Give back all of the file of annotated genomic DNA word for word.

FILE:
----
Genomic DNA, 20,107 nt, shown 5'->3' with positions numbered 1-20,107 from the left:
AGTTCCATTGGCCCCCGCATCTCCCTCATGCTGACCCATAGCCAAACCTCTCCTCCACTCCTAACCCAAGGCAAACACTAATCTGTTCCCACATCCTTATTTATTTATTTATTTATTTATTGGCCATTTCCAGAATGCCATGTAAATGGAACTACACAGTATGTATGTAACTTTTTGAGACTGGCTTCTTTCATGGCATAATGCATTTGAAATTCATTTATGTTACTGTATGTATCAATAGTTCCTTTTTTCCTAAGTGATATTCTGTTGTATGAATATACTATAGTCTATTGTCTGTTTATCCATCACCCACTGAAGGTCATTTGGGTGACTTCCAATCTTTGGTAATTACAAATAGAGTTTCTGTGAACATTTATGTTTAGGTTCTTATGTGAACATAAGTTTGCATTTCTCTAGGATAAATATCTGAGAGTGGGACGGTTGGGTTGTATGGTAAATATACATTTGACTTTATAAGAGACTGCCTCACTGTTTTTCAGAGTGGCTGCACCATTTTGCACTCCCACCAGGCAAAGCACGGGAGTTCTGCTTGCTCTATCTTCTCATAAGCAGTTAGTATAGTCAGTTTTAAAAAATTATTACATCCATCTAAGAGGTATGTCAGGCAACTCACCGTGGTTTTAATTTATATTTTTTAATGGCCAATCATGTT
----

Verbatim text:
Genomic DNA, 20,107 nt, shown 5'->3' with positions numbered 1-20,107 from the left:
AGTTCCATTGGCCCCCGCATCTCCCTCATGCTGACCCATAGCCAAACCTCTCCTCCACTCCTAACCCAAGGCAAACACTAATCTGTTCCCACATCCTTATTTATTTATTTATTTATTTATTGGCCATTTCCAGAATGCCATGTAAATGGAACTACACAGTATGTATGTAACTTTTTGAGACTGGCTTCTTTCATGGCATAATGCATTTGAAATTCATTTATGTTACTGTATGTATCAATAGTTCCTTTTTTCCTAAGTGATATTCTGTTGTATGAATATACTATAGTCTATTGTCTGTTTATCCATCACCCACTGAAGGTCATTTGGGTGACTTCCAATCTTTGGTAATTACAAATAGAGTTTCTGTGAACATTTATGTTTAGGTTCTTATGTGAACATAAGTTTGCATTTCTCTAGGATAAATATCTGAGAGTGGGACGGTTGGGTTGTATGGTAAATATACATTTGACTTTATAAGAGACTGCCTCACTGTTTTTCAGAGTGGCTGCACCATTTTGCACTCCCACCAGGCAAAGCACGGGAGTTCTGCTTGCTCTATCTTCTCATAAGCAGTTAGTATAGTCAGTTTTAAAAAATTATTACATCCATCTAAGAGGTATGTCAGGCAACTCACCGTGGTTTTAATTTATATTTTTTAATGGCCAATCATGTT